MANILA, Philippines – The government has enough funds for the repatriation of Filipino workers from Kuwait, Budget Secretary Benjamin Diokno said on Wednesday, February 14.
Diokno made the statement as planeloads of Filipino workers were due to arrive in Manila, opting to be repatriated from Kuwait after the Philippine government ordered a total ban on the deployment of workers to the Arab nation because of cases of abuses against domestic FIlipino workers there.
Diokno said repatriation funds can be tapped from the budgets of the Department of Labor and Employment (DOLE), Overseas Workers Welfare Administration (OWWA), the Department of Foreign Affairs (DFA), and also the Department of Social Welfare and Development (DSWD), should it decide to chip in.
The DOLE can tap also into other fund sources if necessary, Diokno added.
"There's a lot of flexibility there if needed. We have a contingent fund anyway," Diokno said in a mix of English and Filipino.
The contingency fund for this year stands at P13 billion. (READ: What's the share of gov't offices in the 2018 P3.8-T national budget?)
On Tuesday, February 13, Presidential Spokesperson Harry Roque assured returning workers that those who opted for repatriation will get P5,000 in financial assistance on top of the P20,000 livelihood aid from OWWA.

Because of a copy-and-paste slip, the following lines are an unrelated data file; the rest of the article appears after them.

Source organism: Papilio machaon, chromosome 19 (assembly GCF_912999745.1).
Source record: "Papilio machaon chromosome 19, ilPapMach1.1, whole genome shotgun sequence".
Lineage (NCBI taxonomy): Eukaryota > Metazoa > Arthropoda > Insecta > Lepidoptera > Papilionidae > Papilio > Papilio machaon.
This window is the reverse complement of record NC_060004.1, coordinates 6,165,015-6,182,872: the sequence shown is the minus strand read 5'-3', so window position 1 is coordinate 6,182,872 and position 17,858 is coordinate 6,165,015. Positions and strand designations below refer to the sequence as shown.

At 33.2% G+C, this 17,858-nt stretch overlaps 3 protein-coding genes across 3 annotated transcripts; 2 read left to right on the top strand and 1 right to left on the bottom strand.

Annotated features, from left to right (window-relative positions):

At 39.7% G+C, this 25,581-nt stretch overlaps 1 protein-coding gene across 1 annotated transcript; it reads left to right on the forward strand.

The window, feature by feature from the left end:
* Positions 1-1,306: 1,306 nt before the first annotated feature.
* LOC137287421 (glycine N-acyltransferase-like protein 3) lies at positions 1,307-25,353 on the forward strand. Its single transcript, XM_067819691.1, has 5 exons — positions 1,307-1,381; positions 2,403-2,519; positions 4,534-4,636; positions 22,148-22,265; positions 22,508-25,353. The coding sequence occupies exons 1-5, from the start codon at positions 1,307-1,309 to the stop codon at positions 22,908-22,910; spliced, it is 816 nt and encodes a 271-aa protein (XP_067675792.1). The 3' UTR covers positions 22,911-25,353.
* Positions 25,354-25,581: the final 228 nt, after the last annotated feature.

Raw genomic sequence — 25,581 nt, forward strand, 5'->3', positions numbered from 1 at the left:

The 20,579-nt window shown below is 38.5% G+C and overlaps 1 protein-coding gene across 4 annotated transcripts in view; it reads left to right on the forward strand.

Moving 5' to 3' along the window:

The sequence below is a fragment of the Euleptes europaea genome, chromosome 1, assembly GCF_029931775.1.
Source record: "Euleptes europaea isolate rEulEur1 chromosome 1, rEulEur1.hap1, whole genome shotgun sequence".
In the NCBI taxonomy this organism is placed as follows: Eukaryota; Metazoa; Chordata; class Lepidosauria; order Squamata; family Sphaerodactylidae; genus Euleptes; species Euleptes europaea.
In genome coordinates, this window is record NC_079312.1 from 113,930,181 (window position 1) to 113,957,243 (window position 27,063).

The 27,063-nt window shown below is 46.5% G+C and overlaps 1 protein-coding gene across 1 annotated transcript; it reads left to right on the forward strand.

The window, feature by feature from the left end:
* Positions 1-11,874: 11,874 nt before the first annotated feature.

Labor secretary Silvestre Bello III said an additional 2,000 Filipino workers in Kuwait have applied for repatriation.
As of February 8, a total of 1,124 workers were issued with travel documents stamped with exit visas. Some 800 OFWs are scheduled to be home within the week, DOLE said.
Bello added that President Rodrigo Duterte ordered the workers to be repatriated within 72 hours.
Flag-carrier Philippine Airlines and budget airline Cebu Pacific offered to fly home the workers. (READ: Duterte tells helpful Lucio Tan he'll forgive and forget)
There are an estimated 252,000 Filipino workers in the Gulf country, mostly working as domestic helpers.
The labor department issued a total ban on OFW deployment to Kuwait on Monday, February 12, days after DOLE identified a Filipina domestic worker’s body stored in a freezer for about a year.
DOLE said the ban should force the Kuwaiti government to sign an agreement that would give additional protection to Filipino workers.
On Wednesday, the Bureau of Immigration clarified that the deployment ban does not cover workers with prior contracts and are only home for a vacation, as well as short-term visitors with non-working visas headed to Kuwait.
The deployment ban had angered the Kuwaiti government which condemned the ban and said the Philippine government's move "would not serve the relationship between Kuwait and the Philippines." – Rappler.com